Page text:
Approximately 314,000 buyers have filed tax returns taking advantage of the federal first-time home buyer tax credit through the end of August, according to the U.S. Treasury.
The data is included in a report on the impact of the stimulus legislation passed earlier this year.
The housing tax credit was part of that legislation. It provides a maximum $8,000 credit to first-time home buyers who settle on a home no later than Nov. 30, 2009, and many builders say the credit has been critical in generating much-needed sales this year.
It certainly has been a force in California, where more than 42,000 returns have been filed with the credit. California also earlier this year offered a $10,000 state credit for the purchase of new home, which added even more incentive for the state’s residents to buy a house.
The next closest states in terms of usage were Texas and Florida, each with roughly 29,000 tax returns requesting the credit. Georgia and Pennsylvania finished out the top five with 11,000 and 10,000 returns using the credit, respectively. The lowest usage: Vermont, with just 351 returns claiming the credit so far. (For the full list, click here.)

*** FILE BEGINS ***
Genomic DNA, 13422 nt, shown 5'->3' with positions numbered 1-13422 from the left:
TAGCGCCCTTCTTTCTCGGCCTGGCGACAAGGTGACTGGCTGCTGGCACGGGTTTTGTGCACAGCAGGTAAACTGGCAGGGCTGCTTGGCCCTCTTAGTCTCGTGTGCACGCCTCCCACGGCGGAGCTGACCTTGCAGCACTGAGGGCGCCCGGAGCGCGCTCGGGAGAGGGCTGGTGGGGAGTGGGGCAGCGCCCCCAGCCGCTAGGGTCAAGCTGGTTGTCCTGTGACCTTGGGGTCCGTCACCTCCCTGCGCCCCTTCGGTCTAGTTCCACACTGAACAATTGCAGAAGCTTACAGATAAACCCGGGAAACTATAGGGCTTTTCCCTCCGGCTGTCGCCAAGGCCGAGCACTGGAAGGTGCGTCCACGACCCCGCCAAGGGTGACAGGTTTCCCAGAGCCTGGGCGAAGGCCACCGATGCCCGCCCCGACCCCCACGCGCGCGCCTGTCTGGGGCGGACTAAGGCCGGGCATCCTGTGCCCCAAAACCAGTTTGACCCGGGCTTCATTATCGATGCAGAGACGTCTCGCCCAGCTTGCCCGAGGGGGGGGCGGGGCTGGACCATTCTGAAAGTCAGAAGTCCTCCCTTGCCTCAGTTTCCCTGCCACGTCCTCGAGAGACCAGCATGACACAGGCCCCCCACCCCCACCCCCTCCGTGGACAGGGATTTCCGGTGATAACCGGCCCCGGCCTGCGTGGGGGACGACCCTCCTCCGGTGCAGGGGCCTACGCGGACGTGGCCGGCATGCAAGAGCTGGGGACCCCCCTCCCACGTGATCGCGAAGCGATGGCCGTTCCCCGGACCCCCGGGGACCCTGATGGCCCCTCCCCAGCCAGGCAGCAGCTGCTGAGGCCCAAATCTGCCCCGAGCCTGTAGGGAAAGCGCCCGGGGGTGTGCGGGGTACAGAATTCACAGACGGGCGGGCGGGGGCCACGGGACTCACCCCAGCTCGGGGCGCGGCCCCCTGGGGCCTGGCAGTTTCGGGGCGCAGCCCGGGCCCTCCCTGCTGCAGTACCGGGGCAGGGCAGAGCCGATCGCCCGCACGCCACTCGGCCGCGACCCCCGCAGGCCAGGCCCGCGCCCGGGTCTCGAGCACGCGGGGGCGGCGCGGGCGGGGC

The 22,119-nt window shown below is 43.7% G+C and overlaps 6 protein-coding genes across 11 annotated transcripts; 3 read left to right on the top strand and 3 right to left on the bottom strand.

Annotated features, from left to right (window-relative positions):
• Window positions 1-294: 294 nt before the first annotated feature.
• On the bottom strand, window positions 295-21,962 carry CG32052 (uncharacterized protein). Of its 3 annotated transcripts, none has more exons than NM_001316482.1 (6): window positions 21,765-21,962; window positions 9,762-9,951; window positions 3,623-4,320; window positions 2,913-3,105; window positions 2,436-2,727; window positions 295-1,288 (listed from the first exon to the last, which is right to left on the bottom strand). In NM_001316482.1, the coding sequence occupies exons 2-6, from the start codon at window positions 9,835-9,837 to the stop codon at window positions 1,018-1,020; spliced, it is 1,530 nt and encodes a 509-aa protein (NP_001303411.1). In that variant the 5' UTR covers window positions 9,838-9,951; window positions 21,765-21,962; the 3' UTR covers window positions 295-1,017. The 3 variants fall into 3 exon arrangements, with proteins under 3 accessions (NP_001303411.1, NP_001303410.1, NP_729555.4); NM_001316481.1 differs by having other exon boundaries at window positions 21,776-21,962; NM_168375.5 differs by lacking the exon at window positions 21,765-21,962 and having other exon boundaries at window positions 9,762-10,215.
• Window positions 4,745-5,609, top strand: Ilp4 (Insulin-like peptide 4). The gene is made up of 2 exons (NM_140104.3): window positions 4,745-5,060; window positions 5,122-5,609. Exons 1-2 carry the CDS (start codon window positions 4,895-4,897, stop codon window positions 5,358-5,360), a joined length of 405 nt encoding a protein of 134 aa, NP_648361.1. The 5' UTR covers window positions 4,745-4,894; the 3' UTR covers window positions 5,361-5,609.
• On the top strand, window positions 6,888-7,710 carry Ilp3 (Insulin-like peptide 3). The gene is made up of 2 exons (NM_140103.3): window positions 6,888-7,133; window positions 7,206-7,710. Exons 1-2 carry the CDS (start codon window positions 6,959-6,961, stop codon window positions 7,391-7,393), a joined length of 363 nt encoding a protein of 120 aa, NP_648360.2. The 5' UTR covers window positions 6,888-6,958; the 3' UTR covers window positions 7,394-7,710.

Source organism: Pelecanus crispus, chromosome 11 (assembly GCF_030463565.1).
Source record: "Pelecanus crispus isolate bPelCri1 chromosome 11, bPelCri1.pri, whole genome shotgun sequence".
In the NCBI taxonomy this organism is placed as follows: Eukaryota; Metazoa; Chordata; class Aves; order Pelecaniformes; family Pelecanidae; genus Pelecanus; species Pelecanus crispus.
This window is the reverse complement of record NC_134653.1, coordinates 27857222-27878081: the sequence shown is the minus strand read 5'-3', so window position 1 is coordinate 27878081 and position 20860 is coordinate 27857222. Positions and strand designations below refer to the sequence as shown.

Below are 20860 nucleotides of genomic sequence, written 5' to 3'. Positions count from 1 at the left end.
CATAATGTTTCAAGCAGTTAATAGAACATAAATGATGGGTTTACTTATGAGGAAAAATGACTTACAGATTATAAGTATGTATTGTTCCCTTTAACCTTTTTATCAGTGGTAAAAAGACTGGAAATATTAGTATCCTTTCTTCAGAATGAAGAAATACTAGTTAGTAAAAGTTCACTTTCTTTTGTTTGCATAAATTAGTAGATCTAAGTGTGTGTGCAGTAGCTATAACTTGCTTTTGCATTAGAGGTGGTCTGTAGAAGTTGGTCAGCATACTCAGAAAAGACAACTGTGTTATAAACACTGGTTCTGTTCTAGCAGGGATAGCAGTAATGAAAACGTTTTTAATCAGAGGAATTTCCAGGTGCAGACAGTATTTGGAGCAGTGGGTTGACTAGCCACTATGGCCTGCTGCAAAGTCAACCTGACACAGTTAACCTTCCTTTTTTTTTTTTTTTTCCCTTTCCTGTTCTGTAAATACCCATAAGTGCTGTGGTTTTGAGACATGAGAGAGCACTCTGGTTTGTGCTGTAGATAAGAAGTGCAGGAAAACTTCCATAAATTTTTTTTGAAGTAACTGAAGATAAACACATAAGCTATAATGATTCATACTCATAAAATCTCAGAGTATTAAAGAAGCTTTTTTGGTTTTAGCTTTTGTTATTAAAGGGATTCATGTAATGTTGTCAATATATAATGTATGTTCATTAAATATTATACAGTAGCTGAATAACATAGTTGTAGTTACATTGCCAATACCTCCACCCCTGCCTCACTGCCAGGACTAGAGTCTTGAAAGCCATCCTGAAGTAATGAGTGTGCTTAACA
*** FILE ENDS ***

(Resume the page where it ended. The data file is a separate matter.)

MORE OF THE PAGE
The Treasury report represents the first statistics so far on actual usage of the tax credit, but there are some caveats, according to Rob Dietz, the NAHB’s director of tax issues.
First, it only counts returns for taxpayers who claimed the credit and who also are receiving a tax refund because their overall tax bill was lower than what they’d paid in during the year. The federal government estimates it will pay out an estimated $154 million to these more than 300,000 taxpaying first-time home buyers in the report.
Second, the data does not break out the difference between new and existing homes—it simply provides the total number of taxpayers’ returns that have so far claimed the credit.
Finally, the Treasury report only covers tax returns filed through August, which likely means these are amended returns for buyers who purchased a home earlier this year and quickly filed an amended 2008 return as allowed by the credit legislation.
By the time the program expires Nov. 30 and the vast majority of 2009 tax returns have been filed in April 2009, the NAHB estimates approximately 1.5 million homes will be bought using the credit. It believes that roughly 200,000 of those sales will be directly attributable to the tax credit.
The NAHB is currently lobbying to extend the federal housing tax credit for one year, to Nov. 30, 2010.
Alison Rice is senior editor, online, at BUILDER magazine.
Top Tax Credit States
State ... Tax Returns Claiming the Credit*
California ... 42,304
Texas ... 29,536
Florida ... 29,132
Georgia ... 11,109
Pennsylvania ... 10,250 Source: U.S. Treasury. For the full state-by-state list, click here.
*Tax returns receiving refunds claiming credit and filed through August 2009